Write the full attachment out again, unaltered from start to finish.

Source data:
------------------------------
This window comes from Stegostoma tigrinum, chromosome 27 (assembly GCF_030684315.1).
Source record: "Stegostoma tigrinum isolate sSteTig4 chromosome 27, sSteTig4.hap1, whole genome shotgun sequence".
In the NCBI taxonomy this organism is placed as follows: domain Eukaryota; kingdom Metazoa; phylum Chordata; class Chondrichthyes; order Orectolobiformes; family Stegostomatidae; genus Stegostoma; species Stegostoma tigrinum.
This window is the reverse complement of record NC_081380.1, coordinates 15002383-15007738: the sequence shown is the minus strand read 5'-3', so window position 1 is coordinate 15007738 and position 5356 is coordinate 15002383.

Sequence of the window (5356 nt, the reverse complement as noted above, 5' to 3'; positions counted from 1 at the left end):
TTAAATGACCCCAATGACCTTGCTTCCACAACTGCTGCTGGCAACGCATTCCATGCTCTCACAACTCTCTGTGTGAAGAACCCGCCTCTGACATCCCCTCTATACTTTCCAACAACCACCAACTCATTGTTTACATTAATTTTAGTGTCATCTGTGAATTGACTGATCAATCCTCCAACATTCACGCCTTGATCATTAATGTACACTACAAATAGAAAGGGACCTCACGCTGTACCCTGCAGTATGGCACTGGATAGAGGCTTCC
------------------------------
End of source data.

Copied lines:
This window comes from Stegostoma tigrinum, chromosome 27 (assembly GCF_030684315.1).
Source record: "Stegostoma tigrinum isolate sSteTig4 chromosome 27, sSteTig4.hap1, whole genome shotgun sequence".
In the NCBI taxonomy this organism is placed as follows: domain Eukaryota; kingdom Metazoa; phylum Chordata; class Chondrichthyes; order Orectolobiformes; family Stegostomatidae; genus Stegostoma; species Stegostoma tigrinum.
This window is the reverse complement of record NC_081380.1, coordinates 15002383-15007738: the sequence shown is the minus strand read 5'-3', so window position 1 is coordinate 15007738 and position 5356 is coordinate 15002383.

Sequence of the window (5356 nt, the reverse complement as noted above, 5' to 3'; positions counted from 1 at the left end):
TTAAATGACCCCAATGACCTTGCTTCCACAACTGCTGCTGGCAACGCATTCCATGCTCTCACAACTCTCTGTGTGAAGAACCCGCCTCTGACATCCCCTCTATACTTTCCAACAACCACCAACTCATTGTTTACATTAATTTTAGTGTCATCTGTGAATTGACTGATCAATCCTCCAACATTCACGCCTTGATCATTAATGTACACTACAAATAGAAAGGGACCTCACGCTGTACCCTGCAGTATGGCACTGGATAGAGGCTTCC